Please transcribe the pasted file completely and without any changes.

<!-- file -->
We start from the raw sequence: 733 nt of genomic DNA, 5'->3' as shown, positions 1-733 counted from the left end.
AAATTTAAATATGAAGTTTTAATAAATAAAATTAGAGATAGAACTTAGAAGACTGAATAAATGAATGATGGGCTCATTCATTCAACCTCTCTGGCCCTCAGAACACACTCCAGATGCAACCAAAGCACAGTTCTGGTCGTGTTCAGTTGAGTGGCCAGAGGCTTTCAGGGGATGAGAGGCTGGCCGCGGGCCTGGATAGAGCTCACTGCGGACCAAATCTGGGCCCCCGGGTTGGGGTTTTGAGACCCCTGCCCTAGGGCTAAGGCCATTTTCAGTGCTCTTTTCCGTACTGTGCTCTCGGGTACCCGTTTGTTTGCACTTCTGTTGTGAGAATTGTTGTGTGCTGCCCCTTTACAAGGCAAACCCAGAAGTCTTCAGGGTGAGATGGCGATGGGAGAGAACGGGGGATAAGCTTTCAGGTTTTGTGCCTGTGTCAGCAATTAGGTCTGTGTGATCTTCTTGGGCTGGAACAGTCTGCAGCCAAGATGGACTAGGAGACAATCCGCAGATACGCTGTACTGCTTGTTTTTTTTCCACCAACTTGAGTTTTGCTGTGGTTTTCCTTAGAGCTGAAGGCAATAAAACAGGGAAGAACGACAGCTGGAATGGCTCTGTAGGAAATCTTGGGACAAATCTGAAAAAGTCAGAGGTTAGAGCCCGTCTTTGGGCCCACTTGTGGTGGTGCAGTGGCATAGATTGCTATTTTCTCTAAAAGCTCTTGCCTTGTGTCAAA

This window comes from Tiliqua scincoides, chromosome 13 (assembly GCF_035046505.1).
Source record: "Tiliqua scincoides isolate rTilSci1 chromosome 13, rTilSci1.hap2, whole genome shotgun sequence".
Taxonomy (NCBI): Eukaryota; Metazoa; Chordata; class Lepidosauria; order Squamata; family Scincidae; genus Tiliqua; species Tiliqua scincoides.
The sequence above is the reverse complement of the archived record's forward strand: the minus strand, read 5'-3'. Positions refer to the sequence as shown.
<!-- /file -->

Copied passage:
We start from the raw sequence: 733 nt of genomic DNA, 5'->3' as shown, positions 1-733 counted from the left end.
AAATTTAAATATGAAGTTTTAATAAATAAAATTAGAGATAGAACTTAGAAGACTGAATAAATGAATGATGGGCTCATTCATTCAACCTCTCTGGCCCTCAGAACACACTCCAGATGCAACCAAAGCACAGTTCTGGTCGTGTTCAGTTGAGTGGCCAGAGGCTTTCAGGGGATGAGAGGCTGGCCGCGGGCCTGGATAGAGCTCACTGCGGACCAAATCTGGGCCCCCGGGTTGGGGTTTTGAGACCCCTGCCCTAGGGCTAAGGCCATTTTCAGTGCTCTTTTCCGTACTGTGCTCTCGGGTACCCGTTTGTTTGCACTTCTGTTGTGAGAATTGTTGTGTGCTGCCCCTTTACAAGGCAAACCCAGAAGTCTTCAGGGTGAGATGGCGATGGGAGAGAACGGGGGATAAGCTTTCAGGTTTTGTGCCTGTGTCAGCAATTAGGTCTGTGTGATCTTCTTGGGCTGGAACAGTCTGCAGCCAAGATGGACTAGGAGACAATCCGCAGATACGCTGTACTGCTTGTTTTTTTTCCACCAACTTGAGTTTTGCTGTGGTTTTCCTTAGAGCTGAAGGCAATAAAACAGGGAAGAACGACAGCTGGAATGGCTCTGTAGGAAATCTTGGGACAAATCTGAAAAAGTCAGAGGTTAGAGCCCGTCTTTGGGCCCACTTGTGGTGGTGCAGTGGCATAGATTGCTATTTTCTCTAAAAGCTCTTGCCTTGTGTCAAA

This window comes from Tiliqua scincoides, chromosome 13 (assembly GCF_035046505.1).
Source record: "Tiliqua scincoides isolate rTilSci1 chromosome 13, rTilSci1.hap2, whole genome shotgun sequence".
Taxonomy (NCBI): Eukaryota; Metazoa; Chordata; class Lepidosauria; order Squamata; family Scincidae; genus Tiliqua; species Tiliqua scincoides.
The sequence above is the reverse complement of the archived record's forward strand: the minus strand, read 5'-3'. Positions refer to the sequence as shown.